Now we know why Rahul Gandhi was meeting the poor, women, Dalits and marginal people over the last couple of months. The makers of the propaganda film were also traveling with Rahul around the country to shoot him along with the marginal people in the best possible manner, to get politically correct shots.
It is a sleek film showing how Rahul Gandhi is different from Narendra Modi, how he listens to other people's views, talks about inclusive growth and insists on empowering women and the poor.
But well-made films can launch brands and products, not political leaders.
The event fell short in ambition and self-confidence. No well-made film can answer or overshadow the question why Rahul Gandhi was not declared the Congress's prime ministerial candidate.
The film showed Rahul Gandhi, in contrast to Modi, with dhobis, coolies, machchimars and salt pan workers, but in the end he looked like a gentleman in the political battlefield, too cautious to take the plunge.
"I feel there is a two-fold strategy behind not projecting Rahul Gandhi as the prime ministerial candidate," says Kidwai. "The Congress, in its assessment, is unsure of emerging as the single largest party or group on May 16. In such a scenario, they do not wish to accord a 'loser' tag to the young Gandhi."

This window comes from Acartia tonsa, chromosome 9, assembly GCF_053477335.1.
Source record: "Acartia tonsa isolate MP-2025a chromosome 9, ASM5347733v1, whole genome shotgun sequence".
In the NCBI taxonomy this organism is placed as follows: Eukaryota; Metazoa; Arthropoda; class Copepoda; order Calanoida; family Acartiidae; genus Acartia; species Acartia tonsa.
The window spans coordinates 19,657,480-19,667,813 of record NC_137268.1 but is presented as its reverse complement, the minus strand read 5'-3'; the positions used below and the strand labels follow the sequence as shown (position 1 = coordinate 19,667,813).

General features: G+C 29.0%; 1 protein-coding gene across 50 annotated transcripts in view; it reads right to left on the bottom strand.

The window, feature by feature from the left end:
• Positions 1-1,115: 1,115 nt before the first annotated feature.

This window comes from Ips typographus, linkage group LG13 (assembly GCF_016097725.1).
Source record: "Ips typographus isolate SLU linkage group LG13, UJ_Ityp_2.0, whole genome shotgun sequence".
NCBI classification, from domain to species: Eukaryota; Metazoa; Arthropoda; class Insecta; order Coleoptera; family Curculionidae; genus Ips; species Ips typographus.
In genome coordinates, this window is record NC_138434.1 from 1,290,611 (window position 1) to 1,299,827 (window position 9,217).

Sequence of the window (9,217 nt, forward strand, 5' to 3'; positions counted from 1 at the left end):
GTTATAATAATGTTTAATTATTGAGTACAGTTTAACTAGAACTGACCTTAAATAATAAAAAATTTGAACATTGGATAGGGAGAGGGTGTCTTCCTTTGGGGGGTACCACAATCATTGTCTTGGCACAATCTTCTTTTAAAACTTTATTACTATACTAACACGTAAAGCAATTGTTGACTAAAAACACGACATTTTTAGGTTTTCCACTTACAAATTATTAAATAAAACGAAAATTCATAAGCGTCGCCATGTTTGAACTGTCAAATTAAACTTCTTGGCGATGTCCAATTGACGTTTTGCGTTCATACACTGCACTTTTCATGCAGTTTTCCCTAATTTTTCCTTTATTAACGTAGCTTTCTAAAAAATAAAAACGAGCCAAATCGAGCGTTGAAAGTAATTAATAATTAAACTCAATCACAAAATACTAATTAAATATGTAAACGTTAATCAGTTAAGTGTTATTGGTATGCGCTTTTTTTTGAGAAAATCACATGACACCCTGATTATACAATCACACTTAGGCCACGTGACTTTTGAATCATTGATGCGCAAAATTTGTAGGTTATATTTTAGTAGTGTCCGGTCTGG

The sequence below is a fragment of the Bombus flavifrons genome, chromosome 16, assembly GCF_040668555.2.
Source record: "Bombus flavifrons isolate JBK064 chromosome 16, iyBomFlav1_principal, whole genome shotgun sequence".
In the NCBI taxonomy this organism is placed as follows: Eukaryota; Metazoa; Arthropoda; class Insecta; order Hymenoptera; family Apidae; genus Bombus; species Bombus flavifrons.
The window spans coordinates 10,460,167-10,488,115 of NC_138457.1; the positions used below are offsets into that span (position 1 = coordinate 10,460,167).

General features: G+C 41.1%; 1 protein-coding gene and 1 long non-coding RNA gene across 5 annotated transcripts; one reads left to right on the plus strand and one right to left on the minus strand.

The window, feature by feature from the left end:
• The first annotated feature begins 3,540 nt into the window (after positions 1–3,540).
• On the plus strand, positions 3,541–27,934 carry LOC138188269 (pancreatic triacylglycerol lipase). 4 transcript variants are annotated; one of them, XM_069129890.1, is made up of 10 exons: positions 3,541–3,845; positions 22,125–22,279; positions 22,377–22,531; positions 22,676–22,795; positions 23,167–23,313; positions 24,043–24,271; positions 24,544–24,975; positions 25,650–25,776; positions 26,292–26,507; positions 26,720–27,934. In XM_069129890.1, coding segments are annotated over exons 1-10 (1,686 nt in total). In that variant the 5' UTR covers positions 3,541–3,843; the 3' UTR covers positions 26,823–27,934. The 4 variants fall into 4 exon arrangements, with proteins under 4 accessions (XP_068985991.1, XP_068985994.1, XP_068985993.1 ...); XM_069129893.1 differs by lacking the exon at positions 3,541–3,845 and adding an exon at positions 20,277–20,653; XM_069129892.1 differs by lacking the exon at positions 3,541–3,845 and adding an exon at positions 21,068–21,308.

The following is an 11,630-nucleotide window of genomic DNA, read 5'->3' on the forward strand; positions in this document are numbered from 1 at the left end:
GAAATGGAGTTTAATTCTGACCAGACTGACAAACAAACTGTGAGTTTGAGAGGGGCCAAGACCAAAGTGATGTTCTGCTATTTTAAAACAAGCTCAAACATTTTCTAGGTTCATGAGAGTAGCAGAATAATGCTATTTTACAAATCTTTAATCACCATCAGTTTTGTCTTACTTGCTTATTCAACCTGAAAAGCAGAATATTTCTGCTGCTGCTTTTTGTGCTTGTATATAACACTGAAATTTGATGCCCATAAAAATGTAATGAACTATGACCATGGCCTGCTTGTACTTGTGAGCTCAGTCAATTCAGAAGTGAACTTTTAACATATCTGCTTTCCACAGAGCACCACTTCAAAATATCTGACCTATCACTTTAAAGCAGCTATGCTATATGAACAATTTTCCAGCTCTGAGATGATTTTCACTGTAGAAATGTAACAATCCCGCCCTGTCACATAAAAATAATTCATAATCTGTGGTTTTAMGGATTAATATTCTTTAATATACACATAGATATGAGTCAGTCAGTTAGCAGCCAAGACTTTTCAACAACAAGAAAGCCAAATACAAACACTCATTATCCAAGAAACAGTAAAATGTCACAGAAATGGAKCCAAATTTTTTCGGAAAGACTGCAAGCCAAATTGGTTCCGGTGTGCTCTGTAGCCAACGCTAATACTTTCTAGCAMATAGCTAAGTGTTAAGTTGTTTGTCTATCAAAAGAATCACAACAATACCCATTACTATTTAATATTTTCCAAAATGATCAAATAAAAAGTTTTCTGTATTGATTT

"In more pragmatic terms," Kidwai adds, "the Congress feels Rahul's projection as a prime ministerial nominee in 2014 would come in the way of the formation of an alternative, non-BJP government."
"In the event of a fractured mandate, both the Third and Fourth Front protagonists like Mulayam Singh Yadav, Naveen Patnaik, Mamata Banerjee or J Jayalalithaa would never back Rahul nor would the Congress be in a position to dump its leader (Rahul as prime ministerial candidate," says Kidwai.
"If Rahul is not the prime ministerial candidate, the Congress has the option of extending outside support or join after bargaining for key portfolios like finance, home and foreign affairs," Kidwai points out.